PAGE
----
In the 17th century, the French kings began to covet Lorraine, which lay between France proper and its possessions in Alsace. Lorraine, after siding with the Emperor in the Thirty Years' War, was largely occupied by France in 1641. In 1670, the French invaded again, forcing Duke Charles IV to flee to a Viennese exile. The French continued to occupy Lorraine for almost thirty years, only giving it up to Charles's heir by the Treaty of Ryswick which ended the Nine Years War in 1697. The Duchy was again occupied by France during the War of the Spanish Succession, although Duke Leopold Joseph continued to reign. Leopold's son and successor, Francis Stephen, was forced to give up the Duchy in 1737, after the War of the Polish Succession, in exchange for the Grand Duchy of Tuscany. Francis Stephen was betrothed to Archduchess Maria Theresa, daughter and heir to Charles VI, and the French would only approve the marriage if Francis gave up his rights to Lorraine. Francis and Maria Theresa's marriage resulted in the House of Habsburg-Lorraine. Replacing Francis Stephen in Lunéville was the last Duke of Lorraine, Stanislaus Leszczynski, former king of Poland, Louis XV's father-in-law, with the understanding that it would revert to the French crown upon his death. With Stanislas's death in 1766, Lorraine became part of France in 1766 and was reorganized by the French government.

French and German provinces

Lorraine, along with Alsace, has long been contested territory between France and Germany. After being annexed by Louis XIV, there was opposition to efforts to have the French language and customs imposed upon them, a process which Stanislaus I effectively ended during his reign but which was resumed afterwards. A part of Lorraine, along with Alsace, was united with Germany after the Franco-Prussian War of 1870 causing a large number of French people to emigrate into France (including Algeria). Under Bismarck's German Empire Alsace-Lorraine had (unlike other German states that were monarchies or free cities) virtually no autonomy and was ruled by a governor appointed by the Reichskanzler. In 1911, some degree of autonomy was granted.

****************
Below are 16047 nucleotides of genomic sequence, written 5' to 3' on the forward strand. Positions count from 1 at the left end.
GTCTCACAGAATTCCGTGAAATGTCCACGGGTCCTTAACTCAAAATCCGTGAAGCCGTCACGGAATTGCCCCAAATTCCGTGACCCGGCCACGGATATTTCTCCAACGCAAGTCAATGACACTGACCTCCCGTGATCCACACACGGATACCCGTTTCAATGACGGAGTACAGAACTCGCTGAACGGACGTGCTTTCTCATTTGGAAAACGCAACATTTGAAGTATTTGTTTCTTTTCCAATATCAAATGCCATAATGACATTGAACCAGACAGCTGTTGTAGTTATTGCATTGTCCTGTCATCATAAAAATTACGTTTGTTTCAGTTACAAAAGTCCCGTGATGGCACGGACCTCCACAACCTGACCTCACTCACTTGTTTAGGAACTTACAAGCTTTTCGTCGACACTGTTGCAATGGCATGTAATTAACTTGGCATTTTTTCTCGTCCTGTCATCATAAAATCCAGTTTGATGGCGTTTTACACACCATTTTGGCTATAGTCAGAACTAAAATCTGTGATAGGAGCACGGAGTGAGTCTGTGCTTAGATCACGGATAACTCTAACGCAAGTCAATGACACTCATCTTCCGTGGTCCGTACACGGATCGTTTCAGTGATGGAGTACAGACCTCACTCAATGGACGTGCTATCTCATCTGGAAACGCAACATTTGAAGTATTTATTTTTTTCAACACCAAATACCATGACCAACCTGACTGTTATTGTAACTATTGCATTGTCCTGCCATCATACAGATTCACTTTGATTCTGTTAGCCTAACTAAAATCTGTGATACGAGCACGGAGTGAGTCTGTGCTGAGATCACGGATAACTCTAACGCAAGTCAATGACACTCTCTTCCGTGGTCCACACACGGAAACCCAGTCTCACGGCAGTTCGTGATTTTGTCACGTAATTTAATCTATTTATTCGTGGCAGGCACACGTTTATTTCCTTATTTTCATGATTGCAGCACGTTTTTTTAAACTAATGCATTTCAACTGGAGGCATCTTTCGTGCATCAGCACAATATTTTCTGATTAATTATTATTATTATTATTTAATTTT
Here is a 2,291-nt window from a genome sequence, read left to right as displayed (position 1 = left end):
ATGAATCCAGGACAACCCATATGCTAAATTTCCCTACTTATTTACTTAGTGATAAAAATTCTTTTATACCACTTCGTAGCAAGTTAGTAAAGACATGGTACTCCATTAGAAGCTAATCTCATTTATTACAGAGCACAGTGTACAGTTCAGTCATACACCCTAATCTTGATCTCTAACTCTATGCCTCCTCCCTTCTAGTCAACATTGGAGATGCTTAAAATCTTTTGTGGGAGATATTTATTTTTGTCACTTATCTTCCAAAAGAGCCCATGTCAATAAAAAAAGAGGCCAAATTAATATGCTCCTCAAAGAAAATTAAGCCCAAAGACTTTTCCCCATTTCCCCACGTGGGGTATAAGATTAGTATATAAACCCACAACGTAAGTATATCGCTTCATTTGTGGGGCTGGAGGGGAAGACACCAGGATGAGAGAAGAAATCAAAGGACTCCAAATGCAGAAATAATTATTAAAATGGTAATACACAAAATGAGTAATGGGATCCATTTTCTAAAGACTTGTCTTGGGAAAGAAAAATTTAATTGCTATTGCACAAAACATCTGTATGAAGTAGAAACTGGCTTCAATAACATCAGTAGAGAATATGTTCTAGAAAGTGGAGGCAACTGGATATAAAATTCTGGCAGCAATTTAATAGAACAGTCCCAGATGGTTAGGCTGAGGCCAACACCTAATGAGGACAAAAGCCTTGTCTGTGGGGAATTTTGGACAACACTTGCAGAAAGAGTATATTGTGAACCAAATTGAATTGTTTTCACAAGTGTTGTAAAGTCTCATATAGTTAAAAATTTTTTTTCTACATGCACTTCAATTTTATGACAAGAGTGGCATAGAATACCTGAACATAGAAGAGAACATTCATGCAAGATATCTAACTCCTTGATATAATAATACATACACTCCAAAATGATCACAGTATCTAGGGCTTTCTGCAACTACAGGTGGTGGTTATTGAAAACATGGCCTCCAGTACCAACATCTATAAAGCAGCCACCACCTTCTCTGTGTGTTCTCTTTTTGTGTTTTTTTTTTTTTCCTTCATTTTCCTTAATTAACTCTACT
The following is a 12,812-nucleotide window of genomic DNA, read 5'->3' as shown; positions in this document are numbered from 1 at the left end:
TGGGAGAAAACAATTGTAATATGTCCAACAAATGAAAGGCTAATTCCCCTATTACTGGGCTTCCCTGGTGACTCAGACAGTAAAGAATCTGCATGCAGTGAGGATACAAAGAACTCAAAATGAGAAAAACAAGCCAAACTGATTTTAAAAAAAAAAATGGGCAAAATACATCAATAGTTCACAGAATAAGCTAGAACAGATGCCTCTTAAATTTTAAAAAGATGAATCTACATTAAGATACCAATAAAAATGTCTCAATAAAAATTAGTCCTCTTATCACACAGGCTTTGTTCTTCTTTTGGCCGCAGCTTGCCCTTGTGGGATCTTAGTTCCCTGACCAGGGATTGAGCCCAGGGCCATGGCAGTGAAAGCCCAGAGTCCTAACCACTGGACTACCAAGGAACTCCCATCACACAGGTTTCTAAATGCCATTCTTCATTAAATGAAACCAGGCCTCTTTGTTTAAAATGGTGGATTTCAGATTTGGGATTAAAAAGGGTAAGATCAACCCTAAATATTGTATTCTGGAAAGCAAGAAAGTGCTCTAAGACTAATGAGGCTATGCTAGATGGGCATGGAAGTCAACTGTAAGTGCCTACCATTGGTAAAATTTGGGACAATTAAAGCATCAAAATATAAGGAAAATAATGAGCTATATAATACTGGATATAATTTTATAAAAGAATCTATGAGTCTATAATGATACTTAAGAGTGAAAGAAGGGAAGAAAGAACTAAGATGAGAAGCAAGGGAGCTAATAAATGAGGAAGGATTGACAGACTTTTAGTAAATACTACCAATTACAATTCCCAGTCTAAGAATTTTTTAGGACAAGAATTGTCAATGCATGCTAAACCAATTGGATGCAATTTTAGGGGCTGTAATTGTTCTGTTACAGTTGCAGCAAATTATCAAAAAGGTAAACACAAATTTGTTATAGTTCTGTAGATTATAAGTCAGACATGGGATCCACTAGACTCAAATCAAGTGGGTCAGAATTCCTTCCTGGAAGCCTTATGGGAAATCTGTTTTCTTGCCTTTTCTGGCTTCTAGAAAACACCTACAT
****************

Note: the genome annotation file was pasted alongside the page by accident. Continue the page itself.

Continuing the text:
This part of Lorraine remained a part of Germany after the end of World War I, when the Kaiser abdicated and the Republic of Alsace-Lorraine declared itself independent, with support of the United States. France occupied the area after a few days and annexed it. Policies forbidding the use of German and requiring that of French were then begun.

The region was annexed by Nazi Germany in 1940 during World War II. Lorraine was combined with the Saarland, and Alsace with Baden. The French language was again proscribed and education at German schools made compulsory. The war-torn area returned to France in November 1944. Because of the fighting in the area, Lorraine is home to the largest American WWII cemetery in France, the Lorraine American Cemetery and Memorial.

Culture

Despite the French government's 'single language' policy, the local Germanic dialect still survives in the northern part of the region. It is known as Lorraine Franconian in English, francique or platt (lorrain) in French (not to be confused with lorrain, the Romance dialect spoken in the region). This is distinct from the neighbouring Alsatian language, although the two are often confused. Neither has any form of official recognition.

Like most of France's regional languages (such as Breton, Provençal and Alsatian) Lorraine Franconian was largely replaced by French with the advent of mandatory public schooling in the 19th and 20th centuries.

Foodstuffs and dishes associated with Lorraine include quiche lorraine, Mirabelle plum, baba au rhum, bergamotes, macarons, and madeleines.

References

Further reading

Publications in English

  • Herrick, Linda & Wendy Uncapher. Alsace-Lorraine: The Atlantic Bridge to Germany. Janesville, WI: 2003.
  • Hughes, S. P. (2005) "Bilingualism in North-East France with specific reference to Rhenish Franconian spoken by Moselle Cross-border (or frontier) workers."[1]
  • Putnam, Ruth. Alsace and Lorraine: From Cæsar to Kaiser, 58 B.C.-1871 A.D. New York: 1915.

See also

External links